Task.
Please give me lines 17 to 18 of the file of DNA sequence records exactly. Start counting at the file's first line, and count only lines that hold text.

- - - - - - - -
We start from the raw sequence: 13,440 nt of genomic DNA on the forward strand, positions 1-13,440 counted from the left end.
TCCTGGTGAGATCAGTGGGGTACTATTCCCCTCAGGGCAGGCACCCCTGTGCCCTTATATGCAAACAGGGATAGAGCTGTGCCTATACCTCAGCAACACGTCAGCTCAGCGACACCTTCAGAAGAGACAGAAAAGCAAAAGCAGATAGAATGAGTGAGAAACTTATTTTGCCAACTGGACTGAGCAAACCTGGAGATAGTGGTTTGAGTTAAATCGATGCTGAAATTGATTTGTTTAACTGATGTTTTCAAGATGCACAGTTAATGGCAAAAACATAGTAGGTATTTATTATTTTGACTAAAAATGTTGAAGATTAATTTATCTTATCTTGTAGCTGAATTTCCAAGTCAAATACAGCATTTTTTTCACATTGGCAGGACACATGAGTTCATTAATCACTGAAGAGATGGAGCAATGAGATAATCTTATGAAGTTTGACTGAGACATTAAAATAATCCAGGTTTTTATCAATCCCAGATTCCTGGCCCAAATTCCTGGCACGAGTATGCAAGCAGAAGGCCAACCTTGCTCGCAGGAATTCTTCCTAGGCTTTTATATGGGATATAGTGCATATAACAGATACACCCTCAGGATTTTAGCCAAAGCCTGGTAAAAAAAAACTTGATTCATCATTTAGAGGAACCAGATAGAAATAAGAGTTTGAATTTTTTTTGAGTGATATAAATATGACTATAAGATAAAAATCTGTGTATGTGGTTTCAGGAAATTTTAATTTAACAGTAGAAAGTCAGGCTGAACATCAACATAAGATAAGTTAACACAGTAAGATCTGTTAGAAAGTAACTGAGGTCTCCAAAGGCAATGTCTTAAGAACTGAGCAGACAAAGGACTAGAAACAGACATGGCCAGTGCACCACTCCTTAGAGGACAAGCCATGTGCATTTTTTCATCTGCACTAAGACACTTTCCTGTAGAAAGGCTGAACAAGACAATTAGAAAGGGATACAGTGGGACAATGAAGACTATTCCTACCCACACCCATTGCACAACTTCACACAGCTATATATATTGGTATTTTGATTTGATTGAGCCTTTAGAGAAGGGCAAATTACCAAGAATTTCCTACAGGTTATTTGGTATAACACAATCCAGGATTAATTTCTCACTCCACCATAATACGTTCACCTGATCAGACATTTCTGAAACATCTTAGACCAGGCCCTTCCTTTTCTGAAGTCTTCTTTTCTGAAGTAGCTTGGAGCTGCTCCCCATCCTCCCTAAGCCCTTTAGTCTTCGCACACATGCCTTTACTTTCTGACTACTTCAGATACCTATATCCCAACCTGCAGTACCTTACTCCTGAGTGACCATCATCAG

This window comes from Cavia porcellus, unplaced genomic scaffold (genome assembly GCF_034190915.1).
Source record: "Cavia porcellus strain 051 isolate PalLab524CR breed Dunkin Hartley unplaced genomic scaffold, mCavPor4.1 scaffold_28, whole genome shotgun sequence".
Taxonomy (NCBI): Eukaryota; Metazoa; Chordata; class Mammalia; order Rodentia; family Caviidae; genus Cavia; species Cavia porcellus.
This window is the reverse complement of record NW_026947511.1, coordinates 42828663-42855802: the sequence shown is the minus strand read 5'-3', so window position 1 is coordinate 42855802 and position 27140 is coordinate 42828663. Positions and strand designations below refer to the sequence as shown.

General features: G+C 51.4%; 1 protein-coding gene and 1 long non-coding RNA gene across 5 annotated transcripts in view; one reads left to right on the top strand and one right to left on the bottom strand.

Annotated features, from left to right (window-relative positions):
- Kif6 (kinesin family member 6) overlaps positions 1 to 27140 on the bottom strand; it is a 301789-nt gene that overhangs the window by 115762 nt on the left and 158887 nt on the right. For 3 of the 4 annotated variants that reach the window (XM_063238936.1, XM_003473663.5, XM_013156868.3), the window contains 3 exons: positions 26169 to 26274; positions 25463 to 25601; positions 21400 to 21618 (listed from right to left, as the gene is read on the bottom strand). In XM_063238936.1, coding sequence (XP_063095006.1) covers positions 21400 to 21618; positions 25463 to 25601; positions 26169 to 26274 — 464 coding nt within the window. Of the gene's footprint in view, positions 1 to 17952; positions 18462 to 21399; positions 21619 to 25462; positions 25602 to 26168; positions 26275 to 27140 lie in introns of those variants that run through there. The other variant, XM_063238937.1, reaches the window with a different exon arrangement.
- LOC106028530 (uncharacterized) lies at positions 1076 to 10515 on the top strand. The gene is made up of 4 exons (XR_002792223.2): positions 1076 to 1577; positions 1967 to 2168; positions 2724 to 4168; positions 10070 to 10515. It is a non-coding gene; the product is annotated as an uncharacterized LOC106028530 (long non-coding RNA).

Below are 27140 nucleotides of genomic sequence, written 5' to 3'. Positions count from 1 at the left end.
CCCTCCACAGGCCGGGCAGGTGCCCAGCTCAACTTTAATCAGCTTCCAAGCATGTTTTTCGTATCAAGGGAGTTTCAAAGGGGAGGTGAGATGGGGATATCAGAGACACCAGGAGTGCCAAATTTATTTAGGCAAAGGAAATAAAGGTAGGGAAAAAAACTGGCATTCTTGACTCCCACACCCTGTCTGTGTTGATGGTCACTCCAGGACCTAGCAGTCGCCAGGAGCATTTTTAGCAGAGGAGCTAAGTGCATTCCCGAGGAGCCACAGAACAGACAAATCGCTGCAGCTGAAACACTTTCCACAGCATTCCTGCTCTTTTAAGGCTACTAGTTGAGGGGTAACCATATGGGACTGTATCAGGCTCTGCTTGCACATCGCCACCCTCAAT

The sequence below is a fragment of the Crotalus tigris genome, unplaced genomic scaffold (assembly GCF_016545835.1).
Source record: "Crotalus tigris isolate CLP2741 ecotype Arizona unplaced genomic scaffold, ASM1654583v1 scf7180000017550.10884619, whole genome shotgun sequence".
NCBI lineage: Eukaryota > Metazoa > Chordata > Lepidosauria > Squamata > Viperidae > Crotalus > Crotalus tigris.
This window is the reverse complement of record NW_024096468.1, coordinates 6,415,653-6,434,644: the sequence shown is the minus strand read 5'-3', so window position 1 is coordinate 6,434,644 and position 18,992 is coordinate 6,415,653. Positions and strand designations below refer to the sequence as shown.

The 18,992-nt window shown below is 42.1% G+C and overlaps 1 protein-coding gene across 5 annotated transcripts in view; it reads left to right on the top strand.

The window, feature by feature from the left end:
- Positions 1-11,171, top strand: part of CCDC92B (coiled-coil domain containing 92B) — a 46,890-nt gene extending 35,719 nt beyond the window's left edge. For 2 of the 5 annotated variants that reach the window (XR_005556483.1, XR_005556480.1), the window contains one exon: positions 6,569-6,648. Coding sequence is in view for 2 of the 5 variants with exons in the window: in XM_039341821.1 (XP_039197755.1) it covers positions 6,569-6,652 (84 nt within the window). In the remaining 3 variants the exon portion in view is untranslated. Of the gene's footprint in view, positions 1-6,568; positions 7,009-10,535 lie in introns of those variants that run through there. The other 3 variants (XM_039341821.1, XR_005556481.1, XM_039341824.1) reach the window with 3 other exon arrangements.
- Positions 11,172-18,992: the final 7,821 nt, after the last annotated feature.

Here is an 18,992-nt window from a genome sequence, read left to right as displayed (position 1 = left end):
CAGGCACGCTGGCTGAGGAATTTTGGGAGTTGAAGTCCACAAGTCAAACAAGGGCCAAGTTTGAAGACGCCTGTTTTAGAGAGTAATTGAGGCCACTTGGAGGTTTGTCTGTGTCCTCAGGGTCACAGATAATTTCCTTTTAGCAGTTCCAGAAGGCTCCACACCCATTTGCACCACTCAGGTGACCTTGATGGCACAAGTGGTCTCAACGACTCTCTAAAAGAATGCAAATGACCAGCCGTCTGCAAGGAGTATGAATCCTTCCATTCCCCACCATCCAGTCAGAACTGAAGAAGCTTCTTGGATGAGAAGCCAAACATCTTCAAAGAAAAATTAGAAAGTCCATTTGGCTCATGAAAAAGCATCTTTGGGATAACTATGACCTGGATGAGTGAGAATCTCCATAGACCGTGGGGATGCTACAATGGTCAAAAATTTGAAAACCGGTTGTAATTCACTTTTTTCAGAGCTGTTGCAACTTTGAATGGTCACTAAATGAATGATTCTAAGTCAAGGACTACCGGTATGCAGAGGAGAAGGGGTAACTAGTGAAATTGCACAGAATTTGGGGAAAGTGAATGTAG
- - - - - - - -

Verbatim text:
The 18,992-nt window shown below is 42.1% G+C and overlaps 1 protein-coding gene across 5 annotated transcripts in view; it reads left to right on the top strand.

The window, feature by feature from the left end: